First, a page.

FEMA told the FCC that it is taking action to improve the performance of the PEP. “In particular, FEMA continues to work with the SECCs in several states to conduct state-level testing on a monthly basis and station-level testing on a weekly basis through the PEP stations.”

Among non-PEP stations, the number of reported problems “has dropped significantly.”

SECC officials in New Jersey, Pennsylvania, Georgia, Kansas and Washington reported some local broadcast distribution channel issues.

In New Jersey and Pennsylvania, the issues were specific to a widely monitored source in each state that experienced equipment setup issues on test day. “Every station engineer reports having solved the problem.”

In Georgia, the southern part of the state relies on intermediate sources such as local primaries and state relays to receive the test message. On the day of the test, the FCC said, a state relay encountered a technical issue that disrupted transmission of the alert in parts of southern Georgia. The SECC reports that the problem has been resolved.

In Kansas, a widely watched EAS participant received the alert from Premiere Networks and therefore relayed an alert that was missing audio. This participant was being watched by 41 others, 32 of whom said they also relayed an alert that lacked audio.

In Washington, the SECC reported that several stations in the eastern part of the state received and broadcast an alert message with weak and sometimes no sound.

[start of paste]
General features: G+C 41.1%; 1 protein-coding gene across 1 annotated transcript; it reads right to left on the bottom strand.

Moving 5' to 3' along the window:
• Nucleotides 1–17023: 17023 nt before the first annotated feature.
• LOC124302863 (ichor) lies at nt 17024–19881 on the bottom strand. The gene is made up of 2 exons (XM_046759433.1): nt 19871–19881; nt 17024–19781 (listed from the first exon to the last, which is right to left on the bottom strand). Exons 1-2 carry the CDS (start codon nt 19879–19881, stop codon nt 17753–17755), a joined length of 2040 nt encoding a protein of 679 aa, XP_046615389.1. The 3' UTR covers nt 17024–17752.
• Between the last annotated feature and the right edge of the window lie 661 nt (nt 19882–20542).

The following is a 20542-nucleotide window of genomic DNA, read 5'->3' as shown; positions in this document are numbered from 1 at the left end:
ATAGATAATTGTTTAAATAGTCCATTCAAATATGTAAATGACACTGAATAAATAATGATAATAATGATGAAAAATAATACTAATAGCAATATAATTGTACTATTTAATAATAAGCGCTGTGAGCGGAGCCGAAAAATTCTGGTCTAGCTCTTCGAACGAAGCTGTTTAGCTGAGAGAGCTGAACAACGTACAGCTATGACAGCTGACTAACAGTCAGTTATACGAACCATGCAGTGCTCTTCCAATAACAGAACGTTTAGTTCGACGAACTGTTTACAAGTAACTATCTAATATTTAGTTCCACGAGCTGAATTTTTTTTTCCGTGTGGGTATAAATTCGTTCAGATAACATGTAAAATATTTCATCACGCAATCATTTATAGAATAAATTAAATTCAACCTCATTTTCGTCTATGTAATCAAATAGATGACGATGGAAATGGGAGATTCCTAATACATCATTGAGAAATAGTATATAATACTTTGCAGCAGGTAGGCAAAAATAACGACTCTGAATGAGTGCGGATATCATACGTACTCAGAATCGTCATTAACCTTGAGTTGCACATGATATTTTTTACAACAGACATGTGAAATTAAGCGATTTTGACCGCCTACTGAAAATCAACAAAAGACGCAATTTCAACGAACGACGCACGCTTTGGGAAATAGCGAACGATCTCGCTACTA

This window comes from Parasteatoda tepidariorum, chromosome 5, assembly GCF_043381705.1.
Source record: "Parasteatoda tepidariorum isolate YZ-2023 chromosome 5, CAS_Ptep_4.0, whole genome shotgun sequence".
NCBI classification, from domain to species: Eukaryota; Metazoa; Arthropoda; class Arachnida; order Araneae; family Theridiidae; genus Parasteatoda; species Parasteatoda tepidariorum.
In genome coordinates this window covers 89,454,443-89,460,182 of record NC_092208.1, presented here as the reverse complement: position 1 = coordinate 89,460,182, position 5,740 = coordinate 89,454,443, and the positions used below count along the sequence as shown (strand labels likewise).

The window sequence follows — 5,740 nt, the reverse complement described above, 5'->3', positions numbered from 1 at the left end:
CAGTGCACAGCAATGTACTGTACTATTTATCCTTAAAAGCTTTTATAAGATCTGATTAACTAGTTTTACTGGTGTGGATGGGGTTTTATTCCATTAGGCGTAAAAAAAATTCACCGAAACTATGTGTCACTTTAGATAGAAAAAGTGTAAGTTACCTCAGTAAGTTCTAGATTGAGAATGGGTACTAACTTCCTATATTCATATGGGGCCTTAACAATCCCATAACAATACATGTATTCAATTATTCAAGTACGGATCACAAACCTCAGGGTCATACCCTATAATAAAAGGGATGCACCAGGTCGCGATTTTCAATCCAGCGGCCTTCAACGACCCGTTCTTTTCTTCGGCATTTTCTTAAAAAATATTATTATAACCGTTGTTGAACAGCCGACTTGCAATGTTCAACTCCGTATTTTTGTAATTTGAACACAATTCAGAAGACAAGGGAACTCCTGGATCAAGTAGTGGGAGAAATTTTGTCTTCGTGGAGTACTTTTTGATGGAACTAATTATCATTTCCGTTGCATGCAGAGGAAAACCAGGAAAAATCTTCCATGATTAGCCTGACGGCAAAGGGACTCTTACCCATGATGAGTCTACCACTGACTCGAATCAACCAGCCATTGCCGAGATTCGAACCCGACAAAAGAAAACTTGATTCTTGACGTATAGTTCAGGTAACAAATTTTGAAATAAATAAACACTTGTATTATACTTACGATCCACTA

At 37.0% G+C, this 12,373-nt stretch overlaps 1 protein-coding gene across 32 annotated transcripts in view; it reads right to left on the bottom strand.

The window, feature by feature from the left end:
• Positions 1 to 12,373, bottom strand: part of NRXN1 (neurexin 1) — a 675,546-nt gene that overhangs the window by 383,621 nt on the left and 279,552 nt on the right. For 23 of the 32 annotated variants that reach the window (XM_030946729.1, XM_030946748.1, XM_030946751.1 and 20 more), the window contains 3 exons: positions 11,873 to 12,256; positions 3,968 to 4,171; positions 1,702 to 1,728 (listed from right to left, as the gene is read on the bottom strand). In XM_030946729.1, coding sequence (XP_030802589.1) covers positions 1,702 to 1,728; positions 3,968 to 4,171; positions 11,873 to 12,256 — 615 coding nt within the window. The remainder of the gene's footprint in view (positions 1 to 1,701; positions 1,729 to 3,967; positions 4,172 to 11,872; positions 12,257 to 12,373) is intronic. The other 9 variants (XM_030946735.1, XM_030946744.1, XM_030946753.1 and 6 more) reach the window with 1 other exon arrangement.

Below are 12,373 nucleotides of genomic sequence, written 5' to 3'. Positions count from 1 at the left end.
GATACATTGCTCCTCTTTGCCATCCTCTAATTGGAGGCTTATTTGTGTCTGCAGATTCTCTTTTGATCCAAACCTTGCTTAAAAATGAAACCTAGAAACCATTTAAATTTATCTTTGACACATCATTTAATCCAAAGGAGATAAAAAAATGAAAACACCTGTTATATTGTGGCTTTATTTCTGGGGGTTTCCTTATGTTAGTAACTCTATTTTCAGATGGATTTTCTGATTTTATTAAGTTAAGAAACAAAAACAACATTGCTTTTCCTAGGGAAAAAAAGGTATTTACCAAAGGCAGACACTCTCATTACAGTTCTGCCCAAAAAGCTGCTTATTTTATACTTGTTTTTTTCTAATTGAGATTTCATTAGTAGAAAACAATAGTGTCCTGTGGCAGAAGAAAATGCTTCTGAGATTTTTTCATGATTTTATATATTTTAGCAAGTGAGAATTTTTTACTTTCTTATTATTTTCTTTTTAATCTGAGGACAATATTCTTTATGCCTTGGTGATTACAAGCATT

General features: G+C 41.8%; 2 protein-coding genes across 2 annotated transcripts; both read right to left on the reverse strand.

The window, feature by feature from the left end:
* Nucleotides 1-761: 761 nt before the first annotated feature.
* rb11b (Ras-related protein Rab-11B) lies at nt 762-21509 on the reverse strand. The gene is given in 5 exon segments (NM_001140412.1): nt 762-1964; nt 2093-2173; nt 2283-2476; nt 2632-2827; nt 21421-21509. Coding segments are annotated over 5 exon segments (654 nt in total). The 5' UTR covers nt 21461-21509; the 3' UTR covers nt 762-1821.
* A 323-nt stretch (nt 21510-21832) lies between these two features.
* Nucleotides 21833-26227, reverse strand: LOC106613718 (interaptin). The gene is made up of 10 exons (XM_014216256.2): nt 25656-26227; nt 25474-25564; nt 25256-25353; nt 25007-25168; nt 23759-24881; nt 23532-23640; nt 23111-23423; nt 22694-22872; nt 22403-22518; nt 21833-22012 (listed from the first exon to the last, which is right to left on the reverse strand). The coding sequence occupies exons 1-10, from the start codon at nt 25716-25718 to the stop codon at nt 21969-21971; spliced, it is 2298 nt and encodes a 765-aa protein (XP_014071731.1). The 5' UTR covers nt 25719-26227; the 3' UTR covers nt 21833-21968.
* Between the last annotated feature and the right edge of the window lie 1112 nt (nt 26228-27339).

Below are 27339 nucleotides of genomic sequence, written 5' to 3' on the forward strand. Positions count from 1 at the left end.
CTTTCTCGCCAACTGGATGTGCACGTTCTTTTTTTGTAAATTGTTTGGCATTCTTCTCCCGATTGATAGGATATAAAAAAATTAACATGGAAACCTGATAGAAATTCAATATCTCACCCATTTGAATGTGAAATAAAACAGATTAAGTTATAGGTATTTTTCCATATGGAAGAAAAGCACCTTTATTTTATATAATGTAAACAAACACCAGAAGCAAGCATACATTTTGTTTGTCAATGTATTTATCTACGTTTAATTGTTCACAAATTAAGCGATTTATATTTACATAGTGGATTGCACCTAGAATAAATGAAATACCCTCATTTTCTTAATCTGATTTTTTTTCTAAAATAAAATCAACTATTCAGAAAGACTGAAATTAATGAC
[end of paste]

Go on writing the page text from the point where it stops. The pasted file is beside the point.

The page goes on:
Some other discoveries:

-The overall turnout of 75.3% was down from 78.6% in 2019. Broadcasters had a turnout of 79.9%, down from 82%.

-The number of stations which apparently do not know what type of participant it is has increased. (Types of participants include national primaries, state primaries, state relays, and local 1 and 2 primaries.) “Test participants need to better understand their role in EAS and there is still room for improvement in this regard, ”noted the FCC.

-There were 2,550 receiving test participants and 1,506 retransmission participants who reported that their stations did not receive the alert due to audio quality complications. “Many test participants reported background noise, only tones and no messages, and / or unintelligible sound. “

-There were 389 test participants who reported equipment performance issues on reception and 565 on retransmission involving non-functional equipment that required the equipment to be returned to the manufacturer. “Participants indicated that the equipment was just being repaired, had failed during the test, was missing, or was malfunctioning. “

-The participation of low power broadcasters is a matter of concern. Low power stations are required to broadcast the alert, but do not need to have equipment capable of generating the EAS codes and the attention signal. The commission had worked to improve participation in low-power radio and television, reaching out to offer targeted resources, including a webinar just for them. Still, LPFM’s participation in the test was 49.5%, much lower than that of radio as a whole and down from LPFM’s participation rate of 55.9% in 2019. Likewise, participation in the TVP (47.4%) was lower than that of all broadcasters and lower than the participation rate in 2019. Of the approximately 3,700 broadcasters who were required to file but did not do so, more than 28% were LPFMs; and of the approximately 1,500 broadcasters who were required to file but failed to do so, almost 70% were LPTVs.